"What is the book that changed your life? (not novels or religious texts)"
I think it's a wonderful way to connect in a less superficial way and learn a little more about each other. It's also a wonderful way to discover new books worth reading.
This is one of them:
Only the Paranoid Survive. Lessons from the CEO of INTEL Corporation
Andrew S. Grove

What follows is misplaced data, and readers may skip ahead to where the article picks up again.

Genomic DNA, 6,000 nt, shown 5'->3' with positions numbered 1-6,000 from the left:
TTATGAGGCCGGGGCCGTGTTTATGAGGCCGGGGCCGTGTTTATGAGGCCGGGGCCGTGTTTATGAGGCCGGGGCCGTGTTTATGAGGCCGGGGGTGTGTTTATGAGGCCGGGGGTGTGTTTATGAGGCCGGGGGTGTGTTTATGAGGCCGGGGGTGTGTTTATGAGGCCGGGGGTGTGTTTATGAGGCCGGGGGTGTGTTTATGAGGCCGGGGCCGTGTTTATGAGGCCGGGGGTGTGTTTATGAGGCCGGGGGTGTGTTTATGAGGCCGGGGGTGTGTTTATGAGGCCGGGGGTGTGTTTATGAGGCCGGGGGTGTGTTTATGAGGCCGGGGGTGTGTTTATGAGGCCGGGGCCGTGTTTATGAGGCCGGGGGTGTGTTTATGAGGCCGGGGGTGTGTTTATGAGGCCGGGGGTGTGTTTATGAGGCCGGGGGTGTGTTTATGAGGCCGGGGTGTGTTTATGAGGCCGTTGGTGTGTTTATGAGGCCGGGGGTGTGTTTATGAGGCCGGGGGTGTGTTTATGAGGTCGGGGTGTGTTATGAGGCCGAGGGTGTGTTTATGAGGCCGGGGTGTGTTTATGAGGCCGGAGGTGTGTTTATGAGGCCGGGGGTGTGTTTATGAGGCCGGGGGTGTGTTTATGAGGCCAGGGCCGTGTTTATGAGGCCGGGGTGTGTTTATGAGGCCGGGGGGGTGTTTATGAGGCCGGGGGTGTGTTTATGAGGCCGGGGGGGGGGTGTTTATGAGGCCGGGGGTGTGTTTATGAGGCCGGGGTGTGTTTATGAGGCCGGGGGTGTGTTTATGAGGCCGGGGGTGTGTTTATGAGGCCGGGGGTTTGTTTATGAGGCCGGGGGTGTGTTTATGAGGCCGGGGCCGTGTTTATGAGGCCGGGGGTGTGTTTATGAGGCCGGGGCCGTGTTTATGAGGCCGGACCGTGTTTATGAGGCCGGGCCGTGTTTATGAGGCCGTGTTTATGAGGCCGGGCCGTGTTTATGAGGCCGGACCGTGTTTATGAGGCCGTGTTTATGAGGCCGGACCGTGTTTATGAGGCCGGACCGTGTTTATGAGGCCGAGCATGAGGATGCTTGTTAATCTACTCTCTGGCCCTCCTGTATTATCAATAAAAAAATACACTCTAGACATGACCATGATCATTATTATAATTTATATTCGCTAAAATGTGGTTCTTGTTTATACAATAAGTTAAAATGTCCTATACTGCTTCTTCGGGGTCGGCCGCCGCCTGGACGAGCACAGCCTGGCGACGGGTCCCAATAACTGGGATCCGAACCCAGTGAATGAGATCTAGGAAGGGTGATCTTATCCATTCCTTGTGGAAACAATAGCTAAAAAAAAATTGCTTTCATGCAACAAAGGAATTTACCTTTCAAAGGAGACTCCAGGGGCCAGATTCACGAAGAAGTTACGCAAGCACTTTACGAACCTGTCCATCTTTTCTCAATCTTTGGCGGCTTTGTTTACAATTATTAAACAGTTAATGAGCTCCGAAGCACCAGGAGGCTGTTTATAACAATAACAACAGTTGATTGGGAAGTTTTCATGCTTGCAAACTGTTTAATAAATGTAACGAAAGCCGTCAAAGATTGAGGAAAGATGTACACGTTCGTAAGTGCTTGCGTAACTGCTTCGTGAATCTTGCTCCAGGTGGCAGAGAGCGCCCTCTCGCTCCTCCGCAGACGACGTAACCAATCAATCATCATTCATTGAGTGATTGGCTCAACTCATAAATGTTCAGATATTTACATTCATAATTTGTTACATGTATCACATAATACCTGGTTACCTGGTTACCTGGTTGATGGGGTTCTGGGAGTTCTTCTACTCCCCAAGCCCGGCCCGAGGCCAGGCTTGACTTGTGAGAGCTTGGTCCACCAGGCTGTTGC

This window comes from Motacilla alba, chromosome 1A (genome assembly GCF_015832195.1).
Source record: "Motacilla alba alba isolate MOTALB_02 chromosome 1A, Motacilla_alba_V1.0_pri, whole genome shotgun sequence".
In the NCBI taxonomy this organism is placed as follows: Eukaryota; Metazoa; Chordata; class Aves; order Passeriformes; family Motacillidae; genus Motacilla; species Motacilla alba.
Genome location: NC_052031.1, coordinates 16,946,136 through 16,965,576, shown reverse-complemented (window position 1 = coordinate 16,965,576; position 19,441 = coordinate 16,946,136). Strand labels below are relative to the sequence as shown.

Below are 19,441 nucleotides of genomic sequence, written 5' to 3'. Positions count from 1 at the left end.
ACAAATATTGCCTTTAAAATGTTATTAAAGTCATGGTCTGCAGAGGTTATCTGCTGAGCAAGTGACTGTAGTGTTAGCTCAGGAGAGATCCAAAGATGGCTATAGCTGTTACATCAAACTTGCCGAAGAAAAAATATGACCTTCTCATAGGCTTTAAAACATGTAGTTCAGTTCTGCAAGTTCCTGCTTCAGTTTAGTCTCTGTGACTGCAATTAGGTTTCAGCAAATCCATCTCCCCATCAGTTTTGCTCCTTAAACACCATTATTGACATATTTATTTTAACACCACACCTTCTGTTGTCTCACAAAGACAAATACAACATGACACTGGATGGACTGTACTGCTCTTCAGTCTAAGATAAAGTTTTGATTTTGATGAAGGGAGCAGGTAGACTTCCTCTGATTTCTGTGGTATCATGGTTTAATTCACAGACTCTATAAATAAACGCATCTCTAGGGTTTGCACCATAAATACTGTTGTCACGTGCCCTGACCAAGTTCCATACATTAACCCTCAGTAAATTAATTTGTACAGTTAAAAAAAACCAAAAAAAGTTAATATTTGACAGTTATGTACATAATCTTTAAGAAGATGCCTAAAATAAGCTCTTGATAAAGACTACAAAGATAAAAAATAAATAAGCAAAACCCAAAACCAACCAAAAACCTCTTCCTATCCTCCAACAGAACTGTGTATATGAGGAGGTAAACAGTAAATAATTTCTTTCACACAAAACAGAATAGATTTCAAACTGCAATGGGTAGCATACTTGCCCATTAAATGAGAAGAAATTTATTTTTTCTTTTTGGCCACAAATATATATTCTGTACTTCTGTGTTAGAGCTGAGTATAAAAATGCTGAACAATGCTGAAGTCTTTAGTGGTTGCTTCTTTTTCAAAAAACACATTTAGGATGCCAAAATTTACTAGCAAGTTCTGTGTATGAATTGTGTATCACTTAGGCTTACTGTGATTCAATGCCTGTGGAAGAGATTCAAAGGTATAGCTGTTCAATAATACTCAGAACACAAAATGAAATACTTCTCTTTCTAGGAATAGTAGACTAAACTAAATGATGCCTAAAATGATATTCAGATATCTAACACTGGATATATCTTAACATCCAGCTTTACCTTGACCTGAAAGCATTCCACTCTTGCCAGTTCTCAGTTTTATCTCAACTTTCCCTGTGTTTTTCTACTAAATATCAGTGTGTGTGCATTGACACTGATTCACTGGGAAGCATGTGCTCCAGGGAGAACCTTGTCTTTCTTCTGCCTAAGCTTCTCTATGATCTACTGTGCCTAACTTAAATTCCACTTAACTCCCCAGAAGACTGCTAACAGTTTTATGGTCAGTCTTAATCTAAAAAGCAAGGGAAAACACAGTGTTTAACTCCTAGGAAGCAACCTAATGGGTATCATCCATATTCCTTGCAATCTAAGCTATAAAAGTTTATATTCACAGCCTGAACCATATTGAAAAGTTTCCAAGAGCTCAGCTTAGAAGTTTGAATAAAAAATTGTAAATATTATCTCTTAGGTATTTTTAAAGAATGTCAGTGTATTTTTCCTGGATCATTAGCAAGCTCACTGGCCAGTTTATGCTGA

The President and CEO of Intel, the world's largest chipmaker, reveals how to identify and exploit the key moments of change in any industry that generates either drastic failure or incredible success. Under Andrew Grove's leadership, Intel has become the world's largest computer chipmaker, the 5th most admired company in America, and the 7th most profitable company among the Fortune 500. Few CEOs can claim this level of success. Grove attributes much of it to the philosophy and strategy he has learned the hard way as he steered Intel through a series of potential major disasters. There are moments in any business when massive change occurs, when all the rules of business shift fast, furiously and forever. Grove calls such moments strategic inflection points (SIPs), and he has lived through several. They can be set off by almost anything - by mega competition, an arcane change in regulations, or by a seemingly modest change in technology. They are not always easy to spot - but you can't hide from them. Intel's first SIP was when the Japanese started producing better-quality, lower-cost memory chips. It took Grove three years and huge losses to recognize that he had to rethink and reposition the company to become, once again, leader in its field.Grove extrapolates the lessons he has learned from this and other SIPs - for instance the drama of the Pentium flaw, and the SIP brought on by the Internet - to reveal a unique insight into the management of change. He recounts strategies from other companies and examines his own record of success and failure. Only the Paranoid Survive is a classic lesson in leadership skills that every manager in every industry will benefit from. Every manager must assume that something will change - very soon.